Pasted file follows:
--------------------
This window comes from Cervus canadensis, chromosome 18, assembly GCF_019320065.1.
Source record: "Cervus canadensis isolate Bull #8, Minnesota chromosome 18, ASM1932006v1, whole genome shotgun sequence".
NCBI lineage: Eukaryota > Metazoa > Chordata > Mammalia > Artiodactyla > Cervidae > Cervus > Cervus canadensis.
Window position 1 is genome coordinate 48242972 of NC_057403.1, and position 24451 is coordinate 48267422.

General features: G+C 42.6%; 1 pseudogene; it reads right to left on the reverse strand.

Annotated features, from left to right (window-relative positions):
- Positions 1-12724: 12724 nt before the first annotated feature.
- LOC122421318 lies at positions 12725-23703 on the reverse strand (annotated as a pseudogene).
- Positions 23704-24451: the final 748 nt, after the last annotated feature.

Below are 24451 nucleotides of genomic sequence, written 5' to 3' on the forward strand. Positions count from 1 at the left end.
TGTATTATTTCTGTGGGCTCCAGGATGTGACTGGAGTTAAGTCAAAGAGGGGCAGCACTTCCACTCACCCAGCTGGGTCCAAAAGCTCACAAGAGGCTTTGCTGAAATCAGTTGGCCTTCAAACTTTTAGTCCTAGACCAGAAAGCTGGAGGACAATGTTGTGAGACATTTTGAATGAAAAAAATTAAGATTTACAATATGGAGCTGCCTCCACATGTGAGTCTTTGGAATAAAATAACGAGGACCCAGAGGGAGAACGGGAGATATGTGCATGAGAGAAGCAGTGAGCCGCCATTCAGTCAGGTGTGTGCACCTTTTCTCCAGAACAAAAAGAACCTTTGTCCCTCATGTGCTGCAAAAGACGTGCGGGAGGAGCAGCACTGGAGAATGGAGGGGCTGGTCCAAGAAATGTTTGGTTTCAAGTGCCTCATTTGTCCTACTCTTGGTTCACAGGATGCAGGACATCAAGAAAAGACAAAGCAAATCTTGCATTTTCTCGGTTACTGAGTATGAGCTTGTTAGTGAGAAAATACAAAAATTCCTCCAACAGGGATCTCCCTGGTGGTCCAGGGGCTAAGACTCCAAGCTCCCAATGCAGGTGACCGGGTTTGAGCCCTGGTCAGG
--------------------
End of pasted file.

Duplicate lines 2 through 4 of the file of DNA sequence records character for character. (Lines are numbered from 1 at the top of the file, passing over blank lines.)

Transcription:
Source record: "Cervus canadensis isolate Bull #8, Minnesota chromosome 18, ASM1932006v1, whole genome shotgun sequence".
NCBI lineage: Eukaryota > Metazoa > Chordata > Mammalia > Artiodactyla > Cervidae > Cervus > Cervus canadensis.
Window position 1 is genome coordinate 48242972 of NC_057403.1, and position 24451 is coordinate 48267422.